Japan's beloved zoologist Masanori Hata dies.

Japanese zoologist and filmmaker Masanori Hata, who made connecting humans with animals his life's purpose, has died at 87.

Mutsugoro, as he was fondly known, was famous for directing The Adventures of Milo and Otis, an 80s classic about the unlikely friendship between a kitten and a pug.

Back home in Japan, he also served as an oracle of sorts for TV audiences who wanted to better understand their pets.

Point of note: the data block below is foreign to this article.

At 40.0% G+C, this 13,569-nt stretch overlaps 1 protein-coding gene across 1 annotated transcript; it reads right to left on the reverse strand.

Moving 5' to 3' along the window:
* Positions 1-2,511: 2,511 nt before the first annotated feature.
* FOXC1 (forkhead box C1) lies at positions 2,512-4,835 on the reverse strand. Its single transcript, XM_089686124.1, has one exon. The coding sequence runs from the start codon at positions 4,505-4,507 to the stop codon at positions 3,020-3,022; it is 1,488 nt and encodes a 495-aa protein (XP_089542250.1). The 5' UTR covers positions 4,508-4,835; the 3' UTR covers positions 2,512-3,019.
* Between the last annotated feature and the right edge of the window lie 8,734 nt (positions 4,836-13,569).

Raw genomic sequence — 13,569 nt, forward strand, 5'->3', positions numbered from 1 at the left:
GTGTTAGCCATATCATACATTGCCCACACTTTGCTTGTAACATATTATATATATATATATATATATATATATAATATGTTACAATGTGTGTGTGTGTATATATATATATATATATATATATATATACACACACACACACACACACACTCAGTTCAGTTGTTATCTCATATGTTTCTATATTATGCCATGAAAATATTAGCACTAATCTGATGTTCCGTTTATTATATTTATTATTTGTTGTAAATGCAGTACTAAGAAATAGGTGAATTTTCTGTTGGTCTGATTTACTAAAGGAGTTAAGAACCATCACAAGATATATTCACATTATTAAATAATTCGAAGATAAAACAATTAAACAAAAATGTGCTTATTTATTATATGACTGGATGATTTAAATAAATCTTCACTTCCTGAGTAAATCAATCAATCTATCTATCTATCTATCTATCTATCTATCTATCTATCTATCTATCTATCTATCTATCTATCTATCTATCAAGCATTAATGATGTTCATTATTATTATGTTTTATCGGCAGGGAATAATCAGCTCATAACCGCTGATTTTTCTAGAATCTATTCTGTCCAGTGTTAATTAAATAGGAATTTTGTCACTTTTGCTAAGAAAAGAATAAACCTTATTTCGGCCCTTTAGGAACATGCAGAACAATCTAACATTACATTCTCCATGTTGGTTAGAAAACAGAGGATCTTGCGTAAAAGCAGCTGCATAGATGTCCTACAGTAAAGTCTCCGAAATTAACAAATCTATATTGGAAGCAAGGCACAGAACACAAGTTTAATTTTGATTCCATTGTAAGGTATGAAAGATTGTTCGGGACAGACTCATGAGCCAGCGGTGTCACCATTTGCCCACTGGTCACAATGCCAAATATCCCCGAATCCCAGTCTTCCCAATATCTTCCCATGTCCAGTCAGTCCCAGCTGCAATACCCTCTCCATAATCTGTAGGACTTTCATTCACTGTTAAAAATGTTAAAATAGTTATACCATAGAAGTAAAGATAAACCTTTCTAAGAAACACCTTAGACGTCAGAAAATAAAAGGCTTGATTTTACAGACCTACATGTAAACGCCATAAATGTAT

He reportedly died of a heart attack.

He lived much of his life at a ranch in Hokkaido, an island in northern Japan, which he shared with his wife, brown bears, horses and dogs of a variety of breeds and sizes.

The property, which he often called an "animal kingdom" is named after him - Mutsugoro in Japanese means mudfish. The ranch was also the setting for The Adventures of Milo and Otis. Released in 1986, the film is still loved by children from that decade.

Hokkaido was clearly proud of him given he features on the prefecture's tourism website. Their profile says Mr Hata's eyes "shone with wisdom and kindness".

Source: www.bbc.com


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